Another type of prior-art electrical lead includes relatively pointed electrode members which can project into the surface of the desired body tissue, thereby providing a degree of physical engagement between the electrode and the body. It has been found that such pointed electrodes may cause unwanted and unnecessary tissue damage, however, especially when it becomes necessary for a surgeon to reposition the electrode within the body, since such electrodes as used in cardiac pacemaker applications are frequently inserted through a patient's vein with a catheter. Venous repositioning of prior-art electrodes having tissue-engaging pointed members may be sufficiently damaging that it becomes necessary to surgically remove or reposition the electrode by opening up the chest cavity of the patient. The time, trauma, and expense of such a procedure is self-evident.
Accordingly, it is an object of the present invention to provide an improved electrode apparatus for tissue stimulation.
It is another object of the present invention to provide stimulation electrode apparatus having tissue-engaging means which can be repositioned without causing tissue damage.
It is yet another object of the present invention to provide body implantable electrode apparatus having tissue-engaging means that is selectably retractable into or extendable from the electrode assembly.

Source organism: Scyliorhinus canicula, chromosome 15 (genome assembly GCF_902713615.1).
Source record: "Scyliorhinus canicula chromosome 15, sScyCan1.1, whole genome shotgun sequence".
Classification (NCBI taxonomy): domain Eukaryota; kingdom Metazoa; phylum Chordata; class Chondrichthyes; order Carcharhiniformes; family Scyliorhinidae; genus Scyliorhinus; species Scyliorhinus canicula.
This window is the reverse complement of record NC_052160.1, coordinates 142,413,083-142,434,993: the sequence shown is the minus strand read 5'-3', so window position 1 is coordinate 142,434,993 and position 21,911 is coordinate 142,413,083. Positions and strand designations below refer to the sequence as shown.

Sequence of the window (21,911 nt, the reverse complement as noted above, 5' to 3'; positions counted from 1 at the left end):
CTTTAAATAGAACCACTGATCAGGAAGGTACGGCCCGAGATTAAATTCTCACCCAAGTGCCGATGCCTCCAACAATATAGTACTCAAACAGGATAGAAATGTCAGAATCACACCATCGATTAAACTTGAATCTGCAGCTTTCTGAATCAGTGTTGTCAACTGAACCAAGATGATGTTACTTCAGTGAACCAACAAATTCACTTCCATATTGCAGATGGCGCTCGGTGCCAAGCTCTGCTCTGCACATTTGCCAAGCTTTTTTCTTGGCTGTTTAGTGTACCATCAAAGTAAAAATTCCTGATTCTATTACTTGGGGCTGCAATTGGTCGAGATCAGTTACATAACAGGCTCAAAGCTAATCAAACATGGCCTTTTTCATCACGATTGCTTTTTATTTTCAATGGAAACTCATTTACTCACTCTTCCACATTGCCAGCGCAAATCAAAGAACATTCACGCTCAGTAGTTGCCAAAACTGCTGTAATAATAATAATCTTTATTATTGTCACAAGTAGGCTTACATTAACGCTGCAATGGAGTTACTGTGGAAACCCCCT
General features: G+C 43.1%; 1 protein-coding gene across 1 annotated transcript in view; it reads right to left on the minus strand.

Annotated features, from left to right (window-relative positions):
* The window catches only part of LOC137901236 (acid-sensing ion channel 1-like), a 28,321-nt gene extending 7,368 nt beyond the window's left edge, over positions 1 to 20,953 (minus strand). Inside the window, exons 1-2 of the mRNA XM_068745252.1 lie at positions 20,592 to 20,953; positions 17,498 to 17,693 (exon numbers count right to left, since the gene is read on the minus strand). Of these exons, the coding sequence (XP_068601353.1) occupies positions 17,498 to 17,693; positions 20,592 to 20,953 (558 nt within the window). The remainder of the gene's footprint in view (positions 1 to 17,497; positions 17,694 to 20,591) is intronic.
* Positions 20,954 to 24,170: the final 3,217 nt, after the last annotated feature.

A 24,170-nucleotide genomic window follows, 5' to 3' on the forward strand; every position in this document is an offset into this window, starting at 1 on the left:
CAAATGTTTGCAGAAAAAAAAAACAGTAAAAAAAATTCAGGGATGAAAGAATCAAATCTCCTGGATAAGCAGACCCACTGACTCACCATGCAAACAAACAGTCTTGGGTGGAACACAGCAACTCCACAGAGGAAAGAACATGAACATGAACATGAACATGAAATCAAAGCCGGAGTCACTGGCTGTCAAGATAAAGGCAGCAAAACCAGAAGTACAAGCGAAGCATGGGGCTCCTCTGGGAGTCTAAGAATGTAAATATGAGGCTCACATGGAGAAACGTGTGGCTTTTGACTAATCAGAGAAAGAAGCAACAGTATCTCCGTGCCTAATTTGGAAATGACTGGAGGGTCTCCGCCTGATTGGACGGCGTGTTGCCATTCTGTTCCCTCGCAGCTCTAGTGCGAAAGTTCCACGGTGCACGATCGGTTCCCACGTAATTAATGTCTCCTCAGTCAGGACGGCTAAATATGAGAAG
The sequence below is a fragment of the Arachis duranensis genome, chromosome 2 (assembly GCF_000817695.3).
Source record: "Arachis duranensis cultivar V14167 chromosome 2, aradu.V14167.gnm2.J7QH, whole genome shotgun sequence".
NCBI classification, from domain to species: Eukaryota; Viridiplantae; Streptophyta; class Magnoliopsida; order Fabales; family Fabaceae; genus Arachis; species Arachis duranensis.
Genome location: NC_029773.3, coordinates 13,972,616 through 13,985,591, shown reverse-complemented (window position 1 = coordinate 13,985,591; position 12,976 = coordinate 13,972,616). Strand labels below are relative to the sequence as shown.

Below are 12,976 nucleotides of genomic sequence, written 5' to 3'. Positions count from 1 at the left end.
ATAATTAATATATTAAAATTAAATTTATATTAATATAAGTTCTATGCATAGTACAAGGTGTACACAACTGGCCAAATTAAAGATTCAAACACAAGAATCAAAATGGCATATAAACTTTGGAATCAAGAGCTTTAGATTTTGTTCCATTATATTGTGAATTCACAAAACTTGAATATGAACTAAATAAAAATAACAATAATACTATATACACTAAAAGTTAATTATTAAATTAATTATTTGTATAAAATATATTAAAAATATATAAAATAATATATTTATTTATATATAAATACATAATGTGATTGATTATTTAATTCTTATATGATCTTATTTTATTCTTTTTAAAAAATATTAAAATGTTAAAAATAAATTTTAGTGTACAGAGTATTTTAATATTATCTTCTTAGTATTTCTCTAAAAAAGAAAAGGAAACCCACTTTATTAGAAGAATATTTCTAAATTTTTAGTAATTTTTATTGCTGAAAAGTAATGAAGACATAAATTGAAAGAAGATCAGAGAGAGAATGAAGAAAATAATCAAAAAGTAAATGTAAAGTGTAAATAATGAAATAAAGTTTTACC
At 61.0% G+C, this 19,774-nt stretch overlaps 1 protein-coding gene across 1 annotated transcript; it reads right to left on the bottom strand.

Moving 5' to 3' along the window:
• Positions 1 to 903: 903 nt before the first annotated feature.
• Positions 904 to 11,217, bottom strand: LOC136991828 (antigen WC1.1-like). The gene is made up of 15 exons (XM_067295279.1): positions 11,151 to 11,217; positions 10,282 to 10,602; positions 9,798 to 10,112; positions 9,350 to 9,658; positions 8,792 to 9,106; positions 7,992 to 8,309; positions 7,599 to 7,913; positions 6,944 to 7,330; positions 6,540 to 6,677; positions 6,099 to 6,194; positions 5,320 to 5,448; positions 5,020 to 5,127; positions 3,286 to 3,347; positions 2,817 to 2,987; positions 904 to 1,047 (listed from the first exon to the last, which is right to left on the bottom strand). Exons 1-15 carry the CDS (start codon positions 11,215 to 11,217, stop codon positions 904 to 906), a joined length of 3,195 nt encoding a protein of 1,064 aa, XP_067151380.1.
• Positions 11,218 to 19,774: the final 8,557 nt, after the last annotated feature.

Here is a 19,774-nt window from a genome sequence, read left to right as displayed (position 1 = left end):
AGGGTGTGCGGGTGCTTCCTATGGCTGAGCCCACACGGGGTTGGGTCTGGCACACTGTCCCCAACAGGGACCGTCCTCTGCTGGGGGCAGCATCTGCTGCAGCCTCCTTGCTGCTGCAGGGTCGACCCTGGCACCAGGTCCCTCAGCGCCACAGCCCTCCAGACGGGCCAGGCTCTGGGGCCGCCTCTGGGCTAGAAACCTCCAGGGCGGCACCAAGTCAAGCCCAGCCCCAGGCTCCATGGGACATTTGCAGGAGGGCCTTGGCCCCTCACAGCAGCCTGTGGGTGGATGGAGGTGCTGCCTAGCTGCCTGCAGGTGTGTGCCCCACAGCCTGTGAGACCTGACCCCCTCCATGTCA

Stated in general terms, the electrode apparatus of the present invention comprises a body portion which is connected to a pacemaker or other utilization device by an electrical lead having a hollow passageway along its length, so as to accommodate a manipulating tool. Within the body portion of the electrode apparatus is a movable member which is engageable by the tool when extended through the lead. The movable member within the body of the electrode is connected with one or more tissue-engaging members which are extendable out of the body or retractable into the body when in response to manipulation of the movable member by the tool extended through the passage of the lead. Stated somewhat more specifically, the movable member engages threads within the body to reciprocate within the body is response to being rotated by a tool extended through the lead. It is this reciprocation of the body member which selectably extends or retracts the tissue-engaging means relative to the body. In a particular preferred version of the present invention, a rotating connection is provided between the rotatable member of the electrode body and the tissue-engaging means, so that the tissue-engaging means need not rotate as such means are being extended or retracted relative to the electrode body.